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Porter Town Board adopts budget, hears comments

Sat, Nov 12th 2022 11:30 am

Staff Reports

Porter Town Board members went on to adopt the town’s $5,684,540 budget for 2023 in a session that featured some comments of interest both before and after attending residents.

The budget, which brings with it a tax rate of $2.0587 per $1,000 of assessed valuation for town property owners, was unanimously approved “as is, with no changes,” per Town Supervisor John “Duffy” Johnston. He went on to thank board members, and particularly Bookkeeper Kim Boyer, for their work in crafting an efficient spending plan for 2023.

But not before some comments on the plan were heard from the Youngstown Free Library. Karran Swayze, president of the library’s board of trustees, expressed her concerns on what she viewed as funding cuts to the library’s budget.

Swaze said that Youngstown Free Library funding sources have declined while costs continue to increase. Swaze, along with Maggie Stein, library treasurer, cited higher internet costs to better serve the increased library patronage, the cost of programs, higher foot traffic and state-mandated minimum wage increases in their requests for greater funding assistance from the town.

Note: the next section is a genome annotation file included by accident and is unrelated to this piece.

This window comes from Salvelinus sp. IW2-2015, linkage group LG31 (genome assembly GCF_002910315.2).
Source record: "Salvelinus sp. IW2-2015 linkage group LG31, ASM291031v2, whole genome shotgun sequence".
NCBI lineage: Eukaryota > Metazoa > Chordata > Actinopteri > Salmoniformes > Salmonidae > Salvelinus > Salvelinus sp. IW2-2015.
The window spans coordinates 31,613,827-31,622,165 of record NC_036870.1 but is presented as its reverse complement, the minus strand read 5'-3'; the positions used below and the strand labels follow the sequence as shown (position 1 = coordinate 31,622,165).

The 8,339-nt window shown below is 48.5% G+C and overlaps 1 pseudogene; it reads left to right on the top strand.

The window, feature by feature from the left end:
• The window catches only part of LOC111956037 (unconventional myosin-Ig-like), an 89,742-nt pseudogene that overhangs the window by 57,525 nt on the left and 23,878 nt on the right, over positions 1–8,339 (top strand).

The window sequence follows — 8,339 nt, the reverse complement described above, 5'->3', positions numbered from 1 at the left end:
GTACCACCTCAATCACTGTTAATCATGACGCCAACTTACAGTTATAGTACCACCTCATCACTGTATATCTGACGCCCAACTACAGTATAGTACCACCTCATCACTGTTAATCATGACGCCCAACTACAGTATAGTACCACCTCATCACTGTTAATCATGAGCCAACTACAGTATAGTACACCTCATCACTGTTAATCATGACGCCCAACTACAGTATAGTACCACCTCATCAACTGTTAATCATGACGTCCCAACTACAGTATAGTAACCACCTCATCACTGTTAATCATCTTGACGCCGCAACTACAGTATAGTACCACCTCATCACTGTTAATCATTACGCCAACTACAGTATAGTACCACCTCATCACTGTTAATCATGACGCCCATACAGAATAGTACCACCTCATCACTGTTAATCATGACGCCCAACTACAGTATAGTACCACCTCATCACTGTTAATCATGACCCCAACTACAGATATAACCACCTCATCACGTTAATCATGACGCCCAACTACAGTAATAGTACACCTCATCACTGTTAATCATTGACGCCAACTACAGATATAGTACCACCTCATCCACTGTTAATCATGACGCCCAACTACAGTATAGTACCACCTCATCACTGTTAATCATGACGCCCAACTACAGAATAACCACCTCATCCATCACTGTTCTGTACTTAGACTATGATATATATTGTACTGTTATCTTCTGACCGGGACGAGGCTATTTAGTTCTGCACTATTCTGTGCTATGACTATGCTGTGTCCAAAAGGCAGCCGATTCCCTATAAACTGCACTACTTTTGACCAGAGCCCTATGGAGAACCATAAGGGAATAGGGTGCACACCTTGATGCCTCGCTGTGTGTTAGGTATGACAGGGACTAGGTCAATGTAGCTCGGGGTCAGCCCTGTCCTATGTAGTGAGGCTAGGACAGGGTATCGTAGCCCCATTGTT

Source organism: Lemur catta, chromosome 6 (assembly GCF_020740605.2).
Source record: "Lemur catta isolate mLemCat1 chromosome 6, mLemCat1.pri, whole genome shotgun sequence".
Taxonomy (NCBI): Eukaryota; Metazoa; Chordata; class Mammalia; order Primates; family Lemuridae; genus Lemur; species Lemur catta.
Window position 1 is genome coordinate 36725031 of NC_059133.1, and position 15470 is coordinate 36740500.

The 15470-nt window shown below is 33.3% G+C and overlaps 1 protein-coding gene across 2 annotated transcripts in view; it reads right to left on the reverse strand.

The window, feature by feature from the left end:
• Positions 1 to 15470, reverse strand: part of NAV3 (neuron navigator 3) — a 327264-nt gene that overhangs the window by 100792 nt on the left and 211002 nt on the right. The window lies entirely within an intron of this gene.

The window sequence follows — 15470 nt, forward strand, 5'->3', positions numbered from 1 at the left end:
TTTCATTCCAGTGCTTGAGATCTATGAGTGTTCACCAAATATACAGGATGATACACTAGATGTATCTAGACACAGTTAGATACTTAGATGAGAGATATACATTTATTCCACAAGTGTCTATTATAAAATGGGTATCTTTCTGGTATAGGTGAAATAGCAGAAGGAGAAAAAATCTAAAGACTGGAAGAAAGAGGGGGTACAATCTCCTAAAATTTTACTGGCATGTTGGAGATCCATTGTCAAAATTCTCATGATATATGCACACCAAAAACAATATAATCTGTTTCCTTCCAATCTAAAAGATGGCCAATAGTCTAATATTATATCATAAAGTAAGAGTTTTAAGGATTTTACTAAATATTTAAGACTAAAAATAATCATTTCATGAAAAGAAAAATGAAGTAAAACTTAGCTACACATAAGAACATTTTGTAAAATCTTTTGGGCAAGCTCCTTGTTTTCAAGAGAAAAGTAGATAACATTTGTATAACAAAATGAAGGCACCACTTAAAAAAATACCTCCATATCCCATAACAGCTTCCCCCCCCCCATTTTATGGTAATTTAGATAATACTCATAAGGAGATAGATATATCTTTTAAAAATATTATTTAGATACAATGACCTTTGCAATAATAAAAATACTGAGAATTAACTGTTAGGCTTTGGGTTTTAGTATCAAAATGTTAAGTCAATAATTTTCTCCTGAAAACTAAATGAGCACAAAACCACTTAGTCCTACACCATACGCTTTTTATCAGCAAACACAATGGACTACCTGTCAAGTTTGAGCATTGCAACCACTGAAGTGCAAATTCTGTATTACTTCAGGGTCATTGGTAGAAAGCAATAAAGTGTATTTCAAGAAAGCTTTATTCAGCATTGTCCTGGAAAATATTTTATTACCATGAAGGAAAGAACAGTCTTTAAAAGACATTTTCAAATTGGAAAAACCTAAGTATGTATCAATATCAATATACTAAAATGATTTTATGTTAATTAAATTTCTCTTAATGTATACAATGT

“The library plays a vital service, vital to the community,” Stein said.

In response, Johnston said the town provides equal funding amounts to both the Youngstown and Ransomville libraries, and that Ransomville bears the added costs with maintaining its own building, while Youngstown operates of the Youngstown Red Brick Village Center maintained by the village.

“We did not reduce the amount this year; we kept them the same,” he said.

Deputy Supervisor Jeff Baker said the Youngstown Library also has outside funding sources in the form of annuities to help it out.

Later on, another question of interest – that of leaf and yard waste drop-offs – was heard by a town resident. Karen Cline of Creek Road asked the board what options it could offer residents other than the town’s providing a Dumpster in the Town Hall parking lot each fall. Kline said she felt that town residents having to dispose of yard wastes in bags was “not environmentally friendly,” and that some type of town drop-off was more preferable.

Johnston said the town already provides that with the Modern Disposal Dumpster for leaves, while Town Councilman Tim Adamson said the town might want to work with Modern for another option. Town Highway Superintendent Dave Burmaster cited potential higher costs with such a venture.

The matter was left with Adamson to look into it further with Modern officials.

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